It is popular to announce predictions for the upcoming year. I though it would be fun to try predicting some stuff too :)
Disclaimer: my predictions are very subjective and are based on my not-so-huge awareness of the IT industry. Feel free to leave your opinions in the comments. So here it comes:
"How big is big?"- one would ask? I leave this question unanswered. But the term "big data" always reminds me of some data set that should be queried/calculated/analyzed etc. The thing is - enterprises are becoming data hungry. Even a small company internally generates huge amounts of data - website visits, emails, sale events, product releases, commits to version control - anything that comes up to your mind. This is all valuable data that can be analysed.
And it is a huge data lake that could be generated by data-intensive companies. Trying to keep the information structured was common just a few years ago - with data warehouse approach. Now we have technology that enables us to process so much data that the retail banking data warehouse would seem a child's play compared to the amounts of data processed today.
Now, where was I? Ah, yes... I you are an engineer and you still haven't learned about Hadoop, Spark, Storm, Kafka, Samza, Typesafe stack, or R, do yourself a favour pic one and start learning it! The demand in the skills for building data processing system backends will be huge in the upcoming year(s).
Want examples? How about Hortonwork's IPO? Startups being created to support Kafka? Or look at the awesome services being created for analytics!
It is just all about data now (it has always been). Business depends on it.
Crazy stuff.. Don't get me wrong - the improvements and the progress are amazing in front-end tech. Compared to the time when I had to do JS coding the current work of front-end engineer is just pure pleasure! The problem that I see here: it is just never stable. Almost any front-end technology that is popular today might easily turn into unmaintainable in a few months. And it doesn't seem to get better, at least from my impressions. And this trend will continue.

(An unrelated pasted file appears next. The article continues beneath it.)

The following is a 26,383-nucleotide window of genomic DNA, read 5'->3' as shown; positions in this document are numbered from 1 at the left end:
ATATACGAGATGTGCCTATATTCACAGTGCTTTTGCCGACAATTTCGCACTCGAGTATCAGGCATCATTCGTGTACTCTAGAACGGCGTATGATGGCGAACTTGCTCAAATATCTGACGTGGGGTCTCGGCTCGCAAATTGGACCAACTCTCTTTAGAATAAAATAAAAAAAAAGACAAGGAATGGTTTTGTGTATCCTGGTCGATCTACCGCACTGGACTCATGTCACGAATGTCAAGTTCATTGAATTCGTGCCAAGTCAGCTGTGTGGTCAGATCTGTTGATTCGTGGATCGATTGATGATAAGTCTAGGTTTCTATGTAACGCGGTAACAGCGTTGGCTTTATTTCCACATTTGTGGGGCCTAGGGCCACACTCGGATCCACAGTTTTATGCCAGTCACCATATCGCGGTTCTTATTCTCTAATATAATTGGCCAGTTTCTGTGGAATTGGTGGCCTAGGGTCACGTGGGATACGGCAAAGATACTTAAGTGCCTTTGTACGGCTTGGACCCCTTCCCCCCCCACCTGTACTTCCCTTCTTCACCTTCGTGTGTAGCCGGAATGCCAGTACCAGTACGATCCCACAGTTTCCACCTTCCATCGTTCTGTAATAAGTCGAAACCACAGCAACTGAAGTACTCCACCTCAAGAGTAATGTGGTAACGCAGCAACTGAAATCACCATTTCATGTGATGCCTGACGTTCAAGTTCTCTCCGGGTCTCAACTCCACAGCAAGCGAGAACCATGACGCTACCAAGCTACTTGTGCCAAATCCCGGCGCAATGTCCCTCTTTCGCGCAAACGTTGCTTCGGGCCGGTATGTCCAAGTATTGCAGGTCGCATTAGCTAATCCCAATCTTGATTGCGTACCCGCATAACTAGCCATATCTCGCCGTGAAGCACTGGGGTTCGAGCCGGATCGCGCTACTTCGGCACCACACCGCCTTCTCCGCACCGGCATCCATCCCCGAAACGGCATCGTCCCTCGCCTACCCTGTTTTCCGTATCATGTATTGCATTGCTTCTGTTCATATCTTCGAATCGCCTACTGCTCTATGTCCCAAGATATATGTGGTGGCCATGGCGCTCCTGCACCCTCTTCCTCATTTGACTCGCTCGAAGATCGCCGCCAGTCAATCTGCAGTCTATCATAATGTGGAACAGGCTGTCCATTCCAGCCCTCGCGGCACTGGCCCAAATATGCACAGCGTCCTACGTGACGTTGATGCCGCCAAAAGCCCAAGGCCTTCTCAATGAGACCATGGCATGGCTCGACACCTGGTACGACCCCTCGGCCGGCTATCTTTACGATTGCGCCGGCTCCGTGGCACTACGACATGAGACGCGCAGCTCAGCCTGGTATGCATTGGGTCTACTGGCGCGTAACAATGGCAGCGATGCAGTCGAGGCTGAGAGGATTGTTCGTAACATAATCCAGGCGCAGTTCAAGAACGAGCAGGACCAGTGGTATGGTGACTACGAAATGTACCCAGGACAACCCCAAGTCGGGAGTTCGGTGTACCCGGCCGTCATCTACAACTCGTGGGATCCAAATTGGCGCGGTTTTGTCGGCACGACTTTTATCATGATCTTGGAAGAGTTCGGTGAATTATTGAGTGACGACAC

Scala continues to grow, Java continues to decline. We will probably see more reports on Kotlin and Ceylon being used in real commercial projects. Despite all the recent efforts that have been done in Nashorn, I have lost my belief into dynamic languages, although Groovy remains my GTD programming language for JVM.
Blah, blah, microservices, blah, blah, blah... The ESB of our time :P
The reality is, there are just a few companies, like Netflix, who would really benefit of microservices approach at a big scale. Others - just use the fancy term - microservice - and isolate some functions of the silo application into a dedicated service. That's it - "so micro, much service". So it's just a SOA reinvented. The community will realize it this year, I hope.
Docker is probably the biggest hype of 2014. Even bigger than 'microservices'. Well, now there's a competing effort - Rocket. I'm almost sure that in 2015 we would see some more challengers in this space - other competitors to Docker. Given the support of big vendors, however, Docker will continue the hype in 2015. I'm still not convinced by the technology though.
Haha! You didn't see that coming, did you? :) Why technology marketing? Oh, because the most effective sales are not happening during a golf match any more. Even big vendors are now more developer-oriented. Hence marketing. The problem here - developers hate marketing.
But have no fear! Marketing guys are crafty as well - the new ways to deliver the message to developers about some new cool and shiny thing are being invented every day. How? Content. A huge effort is being put into creating content for software developers. Look, Voxxed have just been launched. Why? Answer - marketing.
So in 2015 you can expect even more content being pushed by the vendors related to the technologies I've mentioned above.Done
OK, I think this is enough of predictions, it was a fun exercise :) Let's see how it turns out in a year.
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